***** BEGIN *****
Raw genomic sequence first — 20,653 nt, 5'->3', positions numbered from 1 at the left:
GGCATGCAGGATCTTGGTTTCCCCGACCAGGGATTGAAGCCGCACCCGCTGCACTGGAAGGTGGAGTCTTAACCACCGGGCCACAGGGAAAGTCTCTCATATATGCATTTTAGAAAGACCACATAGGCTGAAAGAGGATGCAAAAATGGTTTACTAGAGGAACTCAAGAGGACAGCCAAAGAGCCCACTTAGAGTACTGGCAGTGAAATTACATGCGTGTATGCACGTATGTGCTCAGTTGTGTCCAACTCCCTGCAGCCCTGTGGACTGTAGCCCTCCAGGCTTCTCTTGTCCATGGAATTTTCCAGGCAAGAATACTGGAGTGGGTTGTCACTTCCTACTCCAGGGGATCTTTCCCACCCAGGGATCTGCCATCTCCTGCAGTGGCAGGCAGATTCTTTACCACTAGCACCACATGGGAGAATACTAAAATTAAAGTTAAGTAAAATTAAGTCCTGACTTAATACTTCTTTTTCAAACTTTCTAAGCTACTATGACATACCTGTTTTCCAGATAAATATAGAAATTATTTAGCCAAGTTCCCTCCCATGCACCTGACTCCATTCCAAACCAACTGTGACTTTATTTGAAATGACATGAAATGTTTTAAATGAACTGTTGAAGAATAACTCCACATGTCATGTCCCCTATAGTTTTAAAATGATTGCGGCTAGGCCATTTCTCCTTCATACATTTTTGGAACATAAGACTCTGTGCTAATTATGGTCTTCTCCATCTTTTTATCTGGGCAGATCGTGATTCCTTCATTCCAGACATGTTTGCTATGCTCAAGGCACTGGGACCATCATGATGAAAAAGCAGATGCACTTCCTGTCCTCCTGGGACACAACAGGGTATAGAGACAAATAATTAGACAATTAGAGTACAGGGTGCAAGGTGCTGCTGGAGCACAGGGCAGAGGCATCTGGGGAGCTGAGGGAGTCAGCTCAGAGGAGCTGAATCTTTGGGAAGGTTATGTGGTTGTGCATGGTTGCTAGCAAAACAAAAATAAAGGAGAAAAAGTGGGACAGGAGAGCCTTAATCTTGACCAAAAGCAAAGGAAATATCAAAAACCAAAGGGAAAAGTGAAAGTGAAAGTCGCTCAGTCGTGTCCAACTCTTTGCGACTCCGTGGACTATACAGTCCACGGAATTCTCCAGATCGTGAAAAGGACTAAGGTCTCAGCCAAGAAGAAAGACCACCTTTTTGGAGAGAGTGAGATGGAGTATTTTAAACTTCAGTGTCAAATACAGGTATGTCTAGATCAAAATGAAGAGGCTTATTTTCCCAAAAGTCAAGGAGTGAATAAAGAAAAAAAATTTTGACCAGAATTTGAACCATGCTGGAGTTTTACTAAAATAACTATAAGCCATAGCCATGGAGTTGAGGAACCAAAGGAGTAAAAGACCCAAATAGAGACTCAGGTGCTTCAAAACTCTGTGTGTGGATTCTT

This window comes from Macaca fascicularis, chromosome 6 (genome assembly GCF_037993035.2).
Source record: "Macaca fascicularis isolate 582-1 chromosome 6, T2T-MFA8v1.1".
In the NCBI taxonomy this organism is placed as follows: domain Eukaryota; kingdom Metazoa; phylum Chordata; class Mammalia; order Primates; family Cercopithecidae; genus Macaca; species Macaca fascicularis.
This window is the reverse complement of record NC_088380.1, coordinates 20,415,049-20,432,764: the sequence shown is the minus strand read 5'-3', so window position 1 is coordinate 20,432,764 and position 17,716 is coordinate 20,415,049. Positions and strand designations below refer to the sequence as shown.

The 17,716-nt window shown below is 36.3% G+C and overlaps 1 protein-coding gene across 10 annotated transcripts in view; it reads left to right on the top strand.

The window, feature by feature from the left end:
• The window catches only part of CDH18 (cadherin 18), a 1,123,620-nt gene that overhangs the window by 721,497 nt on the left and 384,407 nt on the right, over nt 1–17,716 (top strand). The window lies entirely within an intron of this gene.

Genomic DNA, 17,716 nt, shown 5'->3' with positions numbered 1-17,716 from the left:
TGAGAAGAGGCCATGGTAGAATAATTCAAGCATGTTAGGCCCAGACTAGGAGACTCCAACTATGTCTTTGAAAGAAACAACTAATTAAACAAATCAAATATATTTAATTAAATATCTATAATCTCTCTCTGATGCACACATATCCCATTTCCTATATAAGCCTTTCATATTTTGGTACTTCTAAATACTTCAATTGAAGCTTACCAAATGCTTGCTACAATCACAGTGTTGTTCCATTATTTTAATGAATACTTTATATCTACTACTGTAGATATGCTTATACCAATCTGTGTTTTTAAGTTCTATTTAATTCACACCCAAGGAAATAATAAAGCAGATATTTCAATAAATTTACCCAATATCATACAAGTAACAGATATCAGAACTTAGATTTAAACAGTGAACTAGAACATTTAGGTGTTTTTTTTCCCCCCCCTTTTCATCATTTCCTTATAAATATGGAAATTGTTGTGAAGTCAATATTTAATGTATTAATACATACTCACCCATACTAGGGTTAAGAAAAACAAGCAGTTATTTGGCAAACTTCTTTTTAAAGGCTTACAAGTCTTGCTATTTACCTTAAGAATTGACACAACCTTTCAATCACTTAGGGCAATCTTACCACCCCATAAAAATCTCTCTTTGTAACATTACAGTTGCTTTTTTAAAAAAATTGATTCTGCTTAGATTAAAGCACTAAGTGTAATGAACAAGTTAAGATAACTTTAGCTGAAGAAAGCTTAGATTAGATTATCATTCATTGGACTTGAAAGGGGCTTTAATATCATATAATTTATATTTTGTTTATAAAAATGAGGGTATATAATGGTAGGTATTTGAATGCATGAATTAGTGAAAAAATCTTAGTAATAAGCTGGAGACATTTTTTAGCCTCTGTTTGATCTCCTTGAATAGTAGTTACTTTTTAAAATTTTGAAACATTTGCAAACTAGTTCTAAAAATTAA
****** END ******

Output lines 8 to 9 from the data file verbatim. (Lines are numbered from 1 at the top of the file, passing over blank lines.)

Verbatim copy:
The window, feature by feature from the left end:
• The window catches only part of CDH18 (cadherin 18), a 1,123,620-nt gene that overhangs the window by 721,497 nt on the left and 384,407 nt on the right, over nt 1–17,716 (top strand). The window lies entirely within an intron of this gene.